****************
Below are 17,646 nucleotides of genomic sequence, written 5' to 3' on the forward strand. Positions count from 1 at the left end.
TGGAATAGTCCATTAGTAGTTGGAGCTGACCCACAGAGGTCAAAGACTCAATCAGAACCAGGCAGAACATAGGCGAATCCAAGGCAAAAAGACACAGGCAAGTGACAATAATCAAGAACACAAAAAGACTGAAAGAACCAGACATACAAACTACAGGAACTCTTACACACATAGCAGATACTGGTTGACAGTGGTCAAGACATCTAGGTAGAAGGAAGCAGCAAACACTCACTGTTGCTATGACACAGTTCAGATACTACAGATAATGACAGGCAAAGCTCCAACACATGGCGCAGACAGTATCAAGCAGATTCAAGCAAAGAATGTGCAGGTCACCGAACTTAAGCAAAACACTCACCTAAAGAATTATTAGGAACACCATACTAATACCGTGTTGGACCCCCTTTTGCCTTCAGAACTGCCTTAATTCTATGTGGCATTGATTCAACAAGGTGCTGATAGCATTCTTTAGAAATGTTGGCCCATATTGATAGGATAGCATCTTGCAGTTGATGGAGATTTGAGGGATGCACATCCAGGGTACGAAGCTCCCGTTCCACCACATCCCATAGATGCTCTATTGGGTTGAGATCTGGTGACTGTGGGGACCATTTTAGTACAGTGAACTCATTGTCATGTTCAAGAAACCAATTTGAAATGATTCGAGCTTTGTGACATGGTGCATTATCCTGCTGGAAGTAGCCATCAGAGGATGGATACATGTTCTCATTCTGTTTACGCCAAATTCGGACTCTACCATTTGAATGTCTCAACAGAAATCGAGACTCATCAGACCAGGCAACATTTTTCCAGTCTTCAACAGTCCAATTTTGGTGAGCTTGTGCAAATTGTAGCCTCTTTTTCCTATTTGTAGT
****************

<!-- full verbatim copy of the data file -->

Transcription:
Below are 17,646 nucleotides of genomic sequence, written 5' to 3' on the forward strand. Positions count from 1 at the left end.
TGGAATAGTCCATTAGTAGTTGGAGCTGACCCACAGAGGTCAAAGACTCAATCAGAACCAGGCAGAACATAGGCGAATCCAAGGCAAAAAGACACAGGCAAGTGACAATAATCAAGAACACAAAAAGACTGAAAGAACCAGACATACAAACTACAGGAACTCTTACACACATAGCAGATACTGGTTGACAGTGGTCAAGACATCTAGGTAGAAGGAAGCAGCAAACACTCACTGTTGCTATGACACAGTTCAGATACTACAGATAATGACAGGCAAAGCTCCAACACATGGCGCAGACAGTATCAAGCAGATTCAAGCAAAGAATGTGCAGGTCACCGAACTTAAGCAAAACACTCACCTAAAGAATTATTAGGAACACCATACTAATACCGTGTTGGACCCCCTTTTGCCTTCAGAACTGCCTTAATTCTATGTGGCATTGATTCAACAAGGTGCTGATAGCATTCTTTAGAAATGTTGGCCCATATTGATAGGATAGCATCTTGCAGTTGATGGAGATTTGAGGGATGCACATCCAGGGTACGAAGCTCCCGTTCCACCACATCCCATAGATGCTCTATTGGGTTGAGATCTGGTGACTGTGGGGACCATTTTAGTACAGTGAACTCATTGTCATGTTCAAGAAACCAATTTGAAATGATTCGAGCTTTGTGACATGGTGCATTATCCTGCTGGAAGTAGCCATCAGAGGATGGATACATGTTCTCATTCTGTTTACGCCAAATTCGGACTCTACCATTTGAATGTCTCAACAGAAATCGAGACTCATCAGACCAGGCAACATTTTTCCAGTCTTCAACAGTCCAATTTTGGTGAGCTTGTGCAAATTGTAGCCTCTTTTTCCTATTTGTAGT